October at-a-glance…energy

DOE proposes revisions to enforcement regulations

The U.S. Department of Energy (DOE) issued a Notice of Proposed Rulemaking (NOPR) to revise its existing enforcement regulations for certain commercial and industrial equipment covered under the Energy Policy and Conservation Act (EPCA). If adopted, the changes would provide further clarity and transparency about the agency’s enforcement process, including its sampling procedures and test notice requirements. DOE further proposes to provide a process to petition for reexamination of a pending determination of noncompliance. It also recommends that it be permitted to consider third-party certification testing as official enforcement test data. DOE has extended the comment period to Dec. 30 and will host a public hearing Dec. 8 from 12 – 4 p.m. Eastern. Advance registration is required to attend the webinar.

DOE to evaluate amending ACIM energy-conservation standards

To help determine whether it should propose a “no-new-standard” determination for automatic commercial ice makers, the U.S. Department of Energy (DOE) issued a Request for Information. Per the agency’s recently updated Process Rule, standards will not be updated unless they result in significant energy savings, are technologically feasible and economically justified. Comments are due Dec. 14.

DOE proposes to address hot gas defrost-equipped unit coolers

The U.S. Department of Energy (DOE) issued a Notice of Proposed Rulemaking (NOPR) and request for comment to potentially amend the energy-efficiency standards for walk-in freezers to address an issue affecting hot gas defrost-equipped unit coolers. DOE proposes to revise defrost energy and heat contribution values to be consistent with the electric defrost energy use and heat contributions in section C21.2.2 in Appendix C of AHRI 1250-2020. Comments are due Dec. 14.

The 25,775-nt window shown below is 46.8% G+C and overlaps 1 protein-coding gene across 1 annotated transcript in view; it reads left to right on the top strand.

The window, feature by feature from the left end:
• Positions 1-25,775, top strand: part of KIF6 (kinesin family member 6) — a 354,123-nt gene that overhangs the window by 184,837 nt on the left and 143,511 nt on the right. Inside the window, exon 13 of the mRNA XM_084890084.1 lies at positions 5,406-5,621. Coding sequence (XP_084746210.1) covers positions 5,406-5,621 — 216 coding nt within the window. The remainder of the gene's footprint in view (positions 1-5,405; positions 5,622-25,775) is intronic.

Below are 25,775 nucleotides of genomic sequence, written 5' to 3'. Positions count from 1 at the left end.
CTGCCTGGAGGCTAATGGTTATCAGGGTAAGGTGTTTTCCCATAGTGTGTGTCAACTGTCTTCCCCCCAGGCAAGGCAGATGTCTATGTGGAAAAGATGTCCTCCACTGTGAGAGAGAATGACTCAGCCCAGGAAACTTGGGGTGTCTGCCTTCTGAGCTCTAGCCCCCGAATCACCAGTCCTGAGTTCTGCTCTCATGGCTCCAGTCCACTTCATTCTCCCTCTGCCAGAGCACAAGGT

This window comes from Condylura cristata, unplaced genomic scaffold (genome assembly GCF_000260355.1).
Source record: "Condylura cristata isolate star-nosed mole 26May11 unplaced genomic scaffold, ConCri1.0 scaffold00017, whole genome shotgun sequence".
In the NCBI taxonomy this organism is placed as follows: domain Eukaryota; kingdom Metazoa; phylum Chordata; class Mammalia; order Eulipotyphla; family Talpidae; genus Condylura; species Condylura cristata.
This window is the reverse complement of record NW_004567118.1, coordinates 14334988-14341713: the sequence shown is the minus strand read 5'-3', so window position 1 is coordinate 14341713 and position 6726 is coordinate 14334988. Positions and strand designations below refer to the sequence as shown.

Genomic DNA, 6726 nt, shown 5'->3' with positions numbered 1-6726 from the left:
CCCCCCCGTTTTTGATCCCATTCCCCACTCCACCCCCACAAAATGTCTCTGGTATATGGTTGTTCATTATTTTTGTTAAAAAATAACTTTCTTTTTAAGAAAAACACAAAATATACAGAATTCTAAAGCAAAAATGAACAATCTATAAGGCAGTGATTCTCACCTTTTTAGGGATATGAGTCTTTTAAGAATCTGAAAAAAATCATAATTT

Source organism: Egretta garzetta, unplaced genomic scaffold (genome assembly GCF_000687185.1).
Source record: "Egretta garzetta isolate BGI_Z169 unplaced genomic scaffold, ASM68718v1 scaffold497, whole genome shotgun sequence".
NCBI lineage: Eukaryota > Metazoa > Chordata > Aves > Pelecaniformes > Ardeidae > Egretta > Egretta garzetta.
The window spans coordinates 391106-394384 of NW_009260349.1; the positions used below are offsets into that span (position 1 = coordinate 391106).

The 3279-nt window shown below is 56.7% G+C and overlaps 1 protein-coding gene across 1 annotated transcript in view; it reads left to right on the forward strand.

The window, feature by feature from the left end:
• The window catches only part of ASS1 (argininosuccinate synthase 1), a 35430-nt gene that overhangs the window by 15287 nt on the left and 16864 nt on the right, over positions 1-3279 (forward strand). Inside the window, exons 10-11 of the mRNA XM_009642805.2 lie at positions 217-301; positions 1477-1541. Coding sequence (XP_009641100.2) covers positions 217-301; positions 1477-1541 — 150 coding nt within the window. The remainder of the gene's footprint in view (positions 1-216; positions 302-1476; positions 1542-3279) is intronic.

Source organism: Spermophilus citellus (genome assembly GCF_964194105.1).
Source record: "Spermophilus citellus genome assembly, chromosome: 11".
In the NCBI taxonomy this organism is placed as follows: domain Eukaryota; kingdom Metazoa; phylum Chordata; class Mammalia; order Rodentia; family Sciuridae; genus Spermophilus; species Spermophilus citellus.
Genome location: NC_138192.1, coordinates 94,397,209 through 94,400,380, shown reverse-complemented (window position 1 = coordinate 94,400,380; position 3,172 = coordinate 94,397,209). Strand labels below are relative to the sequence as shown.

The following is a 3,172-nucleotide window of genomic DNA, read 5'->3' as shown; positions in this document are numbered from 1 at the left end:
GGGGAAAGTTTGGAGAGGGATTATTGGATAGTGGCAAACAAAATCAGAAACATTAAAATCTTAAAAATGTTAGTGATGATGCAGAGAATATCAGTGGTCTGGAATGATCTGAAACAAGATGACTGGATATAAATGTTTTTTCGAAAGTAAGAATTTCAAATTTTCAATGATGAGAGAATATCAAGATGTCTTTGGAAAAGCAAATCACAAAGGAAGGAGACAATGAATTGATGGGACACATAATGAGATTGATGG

Energy bill could result in patchwork of state-by-state standards

NAFEM is closely watching H.R. 4447, the Expanding Access to Sustainable Energy Act that passed the House of Representatives on a vote of 220-185. Of particular concern is the amendment proposed by Rep. Harley Rouda (D-CA) that would suspend federal preemption of state action for Department of Energy (DOE) appliance energy-efficiency standards. The amendment would give states the ability to enact their own standards if DOE misses any standards promulgation deadlines. “While the Rouda amendment likely won’t pass the Senate, if approved it could create a patchwork of state regulations,” said Jeff Longsworth, NAFEM legal counsel, Barnes & Thornburg. “This would be especially disappointing since DOE just finished revising the process for new energy-conservation standards with significant input from NAFEM and other organizations.”

During consideration of the Act on the House floor, the Rouda amendment wascombined with approximately 50 other amendments into a package that was agreed to by voice vote en bloc, meaning there was never an opportunity to consider the Roudaamendment on its own. Consequently, while NAFEM registered its opposition to theamendment with numerous members of Congress, the amendment was included in the final version of the bill. The bill must now be reconciled with a different energy bill that is being considered by the Senate.

Study finds sizable energy savings with plug-load equipment, plus new market opportunities

Restaurants can benefit from energy savings of 21 to 65 percent on plug-load equipment by replacing it with high-energy-efficiency options, according to a recent study by Frontier Energy on behalf of the California Energy Commission. Product categories showing the highest energy savings included induction soup warmers/hotplates, automatic setback conveyor toasters, programmable shut-off insulated espresso machines, and double-door insulated holding cabinets. The study also identified additional high-energy consuming categories with no energy-efficiency models currently available. These include heat lamps, warm wells and rice cookers.

FSTC exploring natural refrigerants

The Food Service Technology Center (FSTC) is working with the state of California on a project involving new, natural refrigerants for walk-in coolers/walk-in freezers. Companies interested in learning more should contact David Zabrowski.

ENERGY STAR® updates


  • Register now for ENERGY STAR’s next commercial foodservice webinar Tues., Nov. 10, 4 – 5 p.m. EST. The November topic is ENERGY STAR enforcement and compliance.
  • 2021 ENERGY STAR award applications for organizations that have made outstanding contributions to protecting the environment through superior energy-efficiency achievements are due Dec. 9. More information and the list of 2020 award recipients is on the awards website.